TA-FC ClipBoard: Only one line of toothpaste went vegan. The ambiguous title to this article suggests all of Colgate went vegan.
I’ve been using Tom’s of Maine. However Walgreens where I shop, right across the street from where I live, is often out of it. So then I have to shop at places not as convenient to get to.
Hopefully, now that Colgate markets a vegan toothpaste, they will do the right thing and make it available in mainstream markets, instead of only in high-end, pricey markets that are out of reach for the average consumer.
Colgate toothpaste goes vegan, organic and all-natural
By Chauncey Alcorn, CNN Business
Updated 10:56 AM ET, Tue February 25, 2020
Colgate has unveiled a line of organic, vegan, gluten-free products that have no preservatives, artificial flavors, sweeteners or colors. They sound like part of the latest natural food trend … but the products are toothpaste, mouthwash and toothbrushes.
Colgate-Palmolive (CL) on Monday announced the launch of Colgate Zero products, which appear to be aimed at the same younger, more health- and eco-conscious crowd that buys from niche, smaller competitors like Tom’s of Maine and Dr. Bronner’s. It could also help Colgate better compete with Procter & Gamble, the maker of Crest oral hygiene products, Colgate’s largest competitor. P&G owns natural brands Burt’s Bees Purely White and Native Toothpaste.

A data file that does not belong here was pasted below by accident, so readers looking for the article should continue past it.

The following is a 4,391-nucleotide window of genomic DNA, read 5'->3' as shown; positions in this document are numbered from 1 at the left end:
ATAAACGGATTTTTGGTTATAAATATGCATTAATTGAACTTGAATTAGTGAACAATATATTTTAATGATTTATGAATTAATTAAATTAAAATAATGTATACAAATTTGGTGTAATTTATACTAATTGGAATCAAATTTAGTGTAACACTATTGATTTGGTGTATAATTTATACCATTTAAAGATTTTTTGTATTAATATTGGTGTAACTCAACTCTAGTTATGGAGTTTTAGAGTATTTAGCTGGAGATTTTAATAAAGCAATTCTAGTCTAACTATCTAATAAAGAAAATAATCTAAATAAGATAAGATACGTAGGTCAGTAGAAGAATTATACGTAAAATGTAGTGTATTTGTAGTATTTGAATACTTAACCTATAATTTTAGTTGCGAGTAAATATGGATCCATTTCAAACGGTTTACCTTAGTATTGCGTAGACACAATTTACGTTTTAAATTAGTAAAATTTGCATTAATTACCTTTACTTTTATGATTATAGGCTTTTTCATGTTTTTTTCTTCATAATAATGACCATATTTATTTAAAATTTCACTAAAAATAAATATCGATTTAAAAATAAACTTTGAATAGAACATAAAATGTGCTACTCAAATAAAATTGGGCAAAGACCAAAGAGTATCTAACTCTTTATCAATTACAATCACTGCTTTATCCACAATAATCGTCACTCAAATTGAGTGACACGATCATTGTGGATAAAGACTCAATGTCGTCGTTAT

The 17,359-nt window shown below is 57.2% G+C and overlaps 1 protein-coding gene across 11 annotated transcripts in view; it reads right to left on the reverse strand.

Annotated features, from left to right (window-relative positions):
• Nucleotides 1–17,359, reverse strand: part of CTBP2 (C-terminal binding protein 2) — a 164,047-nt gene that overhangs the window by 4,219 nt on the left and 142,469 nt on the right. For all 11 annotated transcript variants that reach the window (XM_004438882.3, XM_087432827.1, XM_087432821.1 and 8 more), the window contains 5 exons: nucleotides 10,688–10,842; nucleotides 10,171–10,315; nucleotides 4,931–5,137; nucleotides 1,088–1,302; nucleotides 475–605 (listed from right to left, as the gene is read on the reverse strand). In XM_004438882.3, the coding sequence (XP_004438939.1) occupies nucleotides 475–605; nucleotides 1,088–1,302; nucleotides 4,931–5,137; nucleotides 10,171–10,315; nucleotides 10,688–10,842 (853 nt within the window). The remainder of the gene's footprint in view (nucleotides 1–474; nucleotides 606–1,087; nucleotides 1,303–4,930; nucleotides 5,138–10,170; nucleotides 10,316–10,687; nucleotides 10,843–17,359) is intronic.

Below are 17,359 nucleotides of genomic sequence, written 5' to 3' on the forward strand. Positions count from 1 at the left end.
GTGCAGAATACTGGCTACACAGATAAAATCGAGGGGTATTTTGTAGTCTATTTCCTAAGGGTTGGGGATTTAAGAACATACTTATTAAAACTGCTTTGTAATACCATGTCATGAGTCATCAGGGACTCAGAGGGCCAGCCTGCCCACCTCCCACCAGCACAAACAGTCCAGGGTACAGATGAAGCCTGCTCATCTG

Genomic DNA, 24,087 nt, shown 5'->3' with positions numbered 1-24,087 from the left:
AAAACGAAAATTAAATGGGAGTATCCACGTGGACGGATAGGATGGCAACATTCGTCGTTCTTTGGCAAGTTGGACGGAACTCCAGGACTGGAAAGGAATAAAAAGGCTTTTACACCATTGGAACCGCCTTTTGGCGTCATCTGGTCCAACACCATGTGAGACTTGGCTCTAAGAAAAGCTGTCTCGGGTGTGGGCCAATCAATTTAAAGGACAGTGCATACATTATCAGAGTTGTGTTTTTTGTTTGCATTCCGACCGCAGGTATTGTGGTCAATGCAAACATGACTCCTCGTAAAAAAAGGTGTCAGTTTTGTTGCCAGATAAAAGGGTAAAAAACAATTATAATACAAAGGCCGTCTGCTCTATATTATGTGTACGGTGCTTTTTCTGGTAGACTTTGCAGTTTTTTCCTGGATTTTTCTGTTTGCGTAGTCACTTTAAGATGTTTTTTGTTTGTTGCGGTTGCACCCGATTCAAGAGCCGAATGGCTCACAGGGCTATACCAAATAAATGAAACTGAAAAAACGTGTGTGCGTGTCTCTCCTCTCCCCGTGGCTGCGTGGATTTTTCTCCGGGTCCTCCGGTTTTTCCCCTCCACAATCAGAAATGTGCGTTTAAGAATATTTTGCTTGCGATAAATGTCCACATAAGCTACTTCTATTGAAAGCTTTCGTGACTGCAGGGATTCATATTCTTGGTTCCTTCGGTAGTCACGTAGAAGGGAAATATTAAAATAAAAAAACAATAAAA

The new Colgate Zero products are clear in color, which the company believes will signal that they are free of artificial ingredients. The company also introduced alcohol-free mouthwash and preservative-free Colgate Zero toothpaste for children. Despite the different ingredients, the company said its products deliver “all the protection you have come to expect from Colgate.”
Colgate did not immediately respond to a request for comment on how removing preservatives from toothpaste will affect the product’s shelf life. The health benefits of using organic oral hygiene products is also unclear: The Colgate Zero toothpaste for kids ages two to six has earned a stamp of approval from the American Dental Association, but the group could not confirm if organic toothpaste is any better for a person’s oral health than traditional cavity-fighting toothpaste.
Consumers have rebelled against artificial ingredients. Food producers, including Kraft Heinz, and restaurants, such as McDonald’s, Burger King and Panera, have pledged to free some of their food from preservatives and artificial flavors. Colgate’s new line of toothpaste suggests the trend is making its way to non-food products as well.
Colgate-Palmolive recently announced its plans to acquire Hello Products LLC, a self-described “natural-friendly” oral care company that emphasizes its use of organic and eco-friendly ingredients in its marketing.
Last year, Colgate released recyclable toothpaste tubes into the marketplace after developing the product packaging for five years. The company’s leaders said they want to become a sustainability leader in the consumer goods.